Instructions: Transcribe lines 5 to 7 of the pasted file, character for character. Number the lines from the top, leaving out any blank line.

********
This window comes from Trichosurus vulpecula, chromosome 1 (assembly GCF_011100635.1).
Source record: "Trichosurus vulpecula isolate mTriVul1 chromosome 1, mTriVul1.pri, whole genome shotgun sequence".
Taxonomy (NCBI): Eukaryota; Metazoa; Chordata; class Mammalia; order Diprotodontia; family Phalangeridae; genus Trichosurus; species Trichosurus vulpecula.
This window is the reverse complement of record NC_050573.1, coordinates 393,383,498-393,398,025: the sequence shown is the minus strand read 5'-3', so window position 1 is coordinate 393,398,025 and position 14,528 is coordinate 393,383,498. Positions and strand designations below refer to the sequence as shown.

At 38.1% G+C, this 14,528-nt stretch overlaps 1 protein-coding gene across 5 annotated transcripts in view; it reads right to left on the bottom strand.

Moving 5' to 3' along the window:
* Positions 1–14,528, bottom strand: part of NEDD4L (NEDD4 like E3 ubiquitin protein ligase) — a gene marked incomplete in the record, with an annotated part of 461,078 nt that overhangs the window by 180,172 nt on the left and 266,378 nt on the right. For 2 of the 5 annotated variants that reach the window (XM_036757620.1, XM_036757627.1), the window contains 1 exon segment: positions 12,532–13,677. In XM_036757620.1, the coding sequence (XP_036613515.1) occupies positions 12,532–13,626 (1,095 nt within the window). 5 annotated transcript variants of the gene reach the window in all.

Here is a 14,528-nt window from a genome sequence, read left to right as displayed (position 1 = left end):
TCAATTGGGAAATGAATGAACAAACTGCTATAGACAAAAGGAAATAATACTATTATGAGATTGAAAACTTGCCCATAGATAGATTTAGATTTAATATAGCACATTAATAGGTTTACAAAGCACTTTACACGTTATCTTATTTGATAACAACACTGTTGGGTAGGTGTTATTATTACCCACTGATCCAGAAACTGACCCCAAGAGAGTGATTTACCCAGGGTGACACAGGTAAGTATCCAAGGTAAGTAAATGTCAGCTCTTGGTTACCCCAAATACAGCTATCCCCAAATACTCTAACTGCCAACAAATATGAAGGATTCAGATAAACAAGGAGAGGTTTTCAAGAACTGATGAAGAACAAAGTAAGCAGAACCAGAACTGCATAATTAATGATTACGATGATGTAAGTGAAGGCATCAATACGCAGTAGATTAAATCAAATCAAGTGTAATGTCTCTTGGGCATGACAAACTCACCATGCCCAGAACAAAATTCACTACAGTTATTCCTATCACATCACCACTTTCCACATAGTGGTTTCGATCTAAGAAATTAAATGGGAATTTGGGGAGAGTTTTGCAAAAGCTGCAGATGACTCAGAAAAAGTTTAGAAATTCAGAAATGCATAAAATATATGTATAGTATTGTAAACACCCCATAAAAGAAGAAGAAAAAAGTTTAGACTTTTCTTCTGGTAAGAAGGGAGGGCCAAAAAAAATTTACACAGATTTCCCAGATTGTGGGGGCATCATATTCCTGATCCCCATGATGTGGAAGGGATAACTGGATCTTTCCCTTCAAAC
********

At 38.1% G+C, this 14,528-nt stretch overlaps 1 protein-coding gene across 5 annotated transcripts in view; it reads right to left on the bottom strand.

Moving 5' to 3' along the window:
* Positions 1–14,528, bottom strand: part of NEDD4L (NEDD4 like E3 ubiquitin protein ligase) — a gene marked incomplete in the record, with an annotated part of 461,078 nt that overhangs the window by 180,172 nt on the left and 266,378 nt on the right. For 2 of the 5 annotated variants that reach the window (XM_036757620.1, XM_036757627.1), the window contains 1 exon segment: positions 12,532–13,677. In XM_036757620.1, the coding sequence (XP_036613515.1) occupies positions 12,532–13,626 (1,095 nt within the window). 5 annotated transcript variants of the gene reach the window in all.